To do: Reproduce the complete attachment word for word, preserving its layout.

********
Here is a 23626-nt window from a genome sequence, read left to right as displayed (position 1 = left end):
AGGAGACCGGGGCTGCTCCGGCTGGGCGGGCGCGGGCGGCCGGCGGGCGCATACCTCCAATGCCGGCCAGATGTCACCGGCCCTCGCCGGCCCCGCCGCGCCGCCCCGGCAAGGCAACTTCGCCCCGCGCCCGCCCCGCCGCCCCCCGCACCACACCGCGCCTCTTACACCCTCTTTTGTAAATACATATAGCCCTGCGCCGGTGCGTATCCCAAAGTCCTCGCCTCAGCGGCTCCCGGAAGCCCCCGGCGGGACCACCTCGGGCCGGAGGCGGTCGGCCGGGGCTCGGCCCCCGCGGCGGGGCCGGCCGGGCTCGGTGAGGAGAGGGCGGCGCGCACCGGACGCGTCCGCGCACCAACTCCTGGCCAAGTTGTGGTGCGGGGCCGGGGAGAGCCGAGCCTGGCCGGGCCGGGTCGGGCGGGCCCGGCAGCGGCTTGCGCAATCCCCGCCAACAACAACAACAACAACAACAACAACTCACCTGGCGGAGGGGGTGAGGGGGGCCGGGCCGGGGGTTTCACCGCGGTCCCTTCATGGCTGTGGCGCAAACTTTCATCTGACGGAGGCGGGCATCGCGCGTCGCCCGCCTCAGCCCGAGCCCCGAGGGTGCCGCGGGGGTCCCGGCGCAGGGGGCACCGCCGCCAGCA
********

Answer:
Here is a 23626-nt window from a genome sequence, read left to right as displayed (position 1 = left end):
AGGAGACCGGGGCTGCTCCGGCTGGGCGGGCGCGGGCGGCCGGCGGGCGCATACCTCCAATGCCGGCCAGATGTCACCGGCCCTCGCCGGCCCCGCCGCGCCGCCCCGGCAAGGCAACTTCGCCCCGCGCCCGCCCCGCCGCCCCCCGCACCACACCGCGCCTCTTACACCCTCTTTTGTAAATACATATAGCCCTGCGCCGGTGCGTATCCCAAAGTCCTCGCCTCAGCGGCTCCCGGAAGCCCCCGGCGGGACCACCTCGGGCCGGAGGCGGTCGGCCGGGGCTCGGCCCCCGCGGCGGGGCCGGCCGGGCTCGGTGAGGAGAGGGCGGCGCGCACCGGACGCGTCCGCGCACCAACTCCTGGCCAAGTTGTGGTGCGGGGCCGGGGAGAGCCGAGCCTGGCCGGGCCGGGTCGGGCGGGCCCGGCAGCGGCTTGCGCAATCCCCGCCAACAACAACAACAACAACAACAACAACTCACCTGGCGGAGGGGGTGAGGGGGGCCGGGCCGGGGGTTTCACCGCGGTCCCTTCATGGCTGTGGCGCAAACTTTCATCTGACGGAGGCGGGCATCGCGCGTCGCCCGCCTCAGCCCGAGCCCCGAGGGTGCCGCGGGGGTCCCGGCGCAGGGGGCACCGCCGCCAGCA